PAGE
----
Engagement Time Is Directly Connected To Digital Revenue
Get helpful updates in your inbox
We respect your privacy and will not share your email or crowd your inbox
Engagement Time Is Important To Top Publishers
We’ve been spending a lot of time recently digging deeper and deeper into metrics that look closely at user behavior and visitor intent. These metrics are proving to be incredibly valuable to some of the world’s top digital publishers, and we’ve been breaking down all the different ways they impact revenue, traffic, and brand reputation; as well as how you can measure and track them yourself. This time, we’ll be looking at engagement time.
Below, I’ll highlight exactly what engagement time is, how it’s measured, how it impacts revenue, and why all publishers should be looking very closely at this metric. I’ll also demonstrate why it is hard to manipulate and why many publishers are choosing to look at it over traditional metrics like session duration.
What is engagement time?
Engagement time is the time recorded when website visitors are actively looking at a web page and interacting with it, but it excludes when users are quickly scrolling, waiting for a page to load, searching through navigation, or in other windows or tabs. It’s the time spent reading, watching video, filling out a form, or actively consuming content during a user session.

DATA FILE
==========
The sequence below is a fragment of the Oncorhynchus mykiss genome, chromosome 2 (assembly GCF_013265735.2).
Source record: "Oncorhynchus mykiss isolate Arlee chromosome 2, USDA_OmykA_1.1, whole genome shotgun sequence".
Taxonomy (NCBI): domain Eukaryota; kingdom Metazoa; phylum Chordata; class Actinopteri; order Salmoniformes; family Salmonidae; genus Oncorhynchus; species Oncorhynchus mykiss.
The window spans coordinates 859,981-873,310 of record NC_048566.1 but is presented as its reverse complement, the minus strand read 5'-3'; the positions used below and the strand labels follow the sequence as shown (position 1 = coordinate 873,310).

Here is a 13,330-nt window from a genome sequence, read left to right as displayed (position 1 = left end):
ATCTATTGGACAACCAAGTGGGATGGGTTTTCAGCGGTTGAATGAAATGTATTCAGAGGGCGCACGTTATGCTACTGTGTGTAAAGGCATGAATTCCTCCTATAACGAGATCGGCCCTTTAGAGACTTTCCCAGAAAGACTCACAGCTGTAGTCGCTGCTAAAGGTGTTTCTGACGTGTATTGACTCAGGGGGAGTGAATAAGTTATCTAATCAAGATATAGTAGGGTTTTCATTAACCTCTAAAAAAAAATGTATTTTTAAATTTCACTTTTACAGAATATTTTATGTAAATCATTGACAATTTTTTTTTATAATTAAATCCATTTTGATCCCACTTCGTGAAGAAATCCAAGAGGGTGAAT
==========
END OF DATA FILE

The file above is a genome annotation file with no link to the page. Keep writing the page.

Example: Imagine a website visitor lands on a page, the first 15 seconds they spend scrolling down from the top to find the info they were seeking in the middle of the content. They then pause and slowly scroll through this content as they consume the info they were seeking. After they received the content they were looking for, they open another tab and begin browsing another site. The engagement time for this user was the time they spent in mid-content actually reading. It excludes the time the user spends looking for the content or in another browser window.
In the example GIF above, you can see this visitor on my jiu jitsu website is navigating for most of their user session before they finally find the content they were actually looking for. They are actually only engaged in the content for a few seconds. In fact, it appears they are looking for something specific. Only a portion of the actual session duration is spent consuming the content they are looking for. This is where engage time could help me understand this user session better.
Engagement Time vs. Session Duration
Engagement time tells publishers what they really want to know when they look at session duration. When publishers monitor their session duration, they are hoping to see it trending upwards. Why? Because that would mean visitors are spending more time on their site; hopefully engaging with content, right?